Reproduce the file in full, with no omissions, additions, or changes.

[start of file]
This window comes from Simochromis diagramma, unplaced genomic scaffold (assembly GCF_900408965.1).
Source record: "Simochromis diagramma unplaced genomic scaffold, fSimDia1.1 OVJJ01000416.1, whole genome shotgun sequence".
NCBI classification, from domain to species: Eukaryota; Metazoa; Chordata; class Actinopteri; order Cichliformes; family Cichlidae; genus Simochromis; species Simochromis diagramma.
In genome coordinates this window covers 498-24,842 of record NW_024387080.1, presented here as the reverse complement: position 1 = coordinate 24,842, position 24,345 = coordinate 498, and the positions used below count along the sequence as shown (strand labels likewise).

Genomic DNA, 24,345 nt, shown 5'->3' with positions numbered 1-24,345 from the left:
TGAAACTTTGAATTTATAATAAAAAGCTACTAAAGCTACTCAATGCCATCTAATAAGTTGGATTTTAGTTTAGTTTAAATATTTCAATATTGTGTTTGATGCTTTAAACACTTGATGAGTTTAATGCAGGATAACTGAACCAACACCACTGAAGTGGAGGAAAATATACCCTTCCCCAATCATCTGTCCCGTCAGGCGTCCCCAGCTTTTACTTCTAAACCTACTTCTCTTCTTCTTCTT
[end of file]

This window comes from Simochromis diagramma, unplaced genomic scaffold (assembly GCF_900408965.1).
Source record: "Simochromis diagramma unplaced genomic scaffold, fSimDia1.1 OVJJ01000416.1, whole genome shotgun sequence".
NCBI classification, from domain to species: Eukaryota; Metazoa; Chordata; class Actinopteri; order Cichliformes; family Cichlidae; genus Simochromis; species Simochromis diagramma.
In genome coordinates this window covers 498-24,842 of record NW_024387080.1, presented here as the reverse complement: position 1 = coordinate 24,842, position 24,345 = coordinate 498, and the positions used below count along the sequence as shown (strand labels likewise).

Genomic DNA, 24,345 nt, shown 5'->3' with positions numbered 1-24,345 from the left:
TGAAACTTTGAATTTATAATAAAAAGCTACTAAAGCTACTCAATGCCATCTAATAAGTTGGATTTTAGTTTAGTTTAAATATTTCAATATTGTGTTTGATGCTTTAAACACTTGATGAGTTTAATGCAGGATAACTGAACCAACACCACTGAAGTGGAGGAAAATATACCCTTCCCCAATCATCTGTCCCGTCAGGCGTCCCCAGCTTTTACTTCTAAACCTACTTCTCTTCTTCTTCTT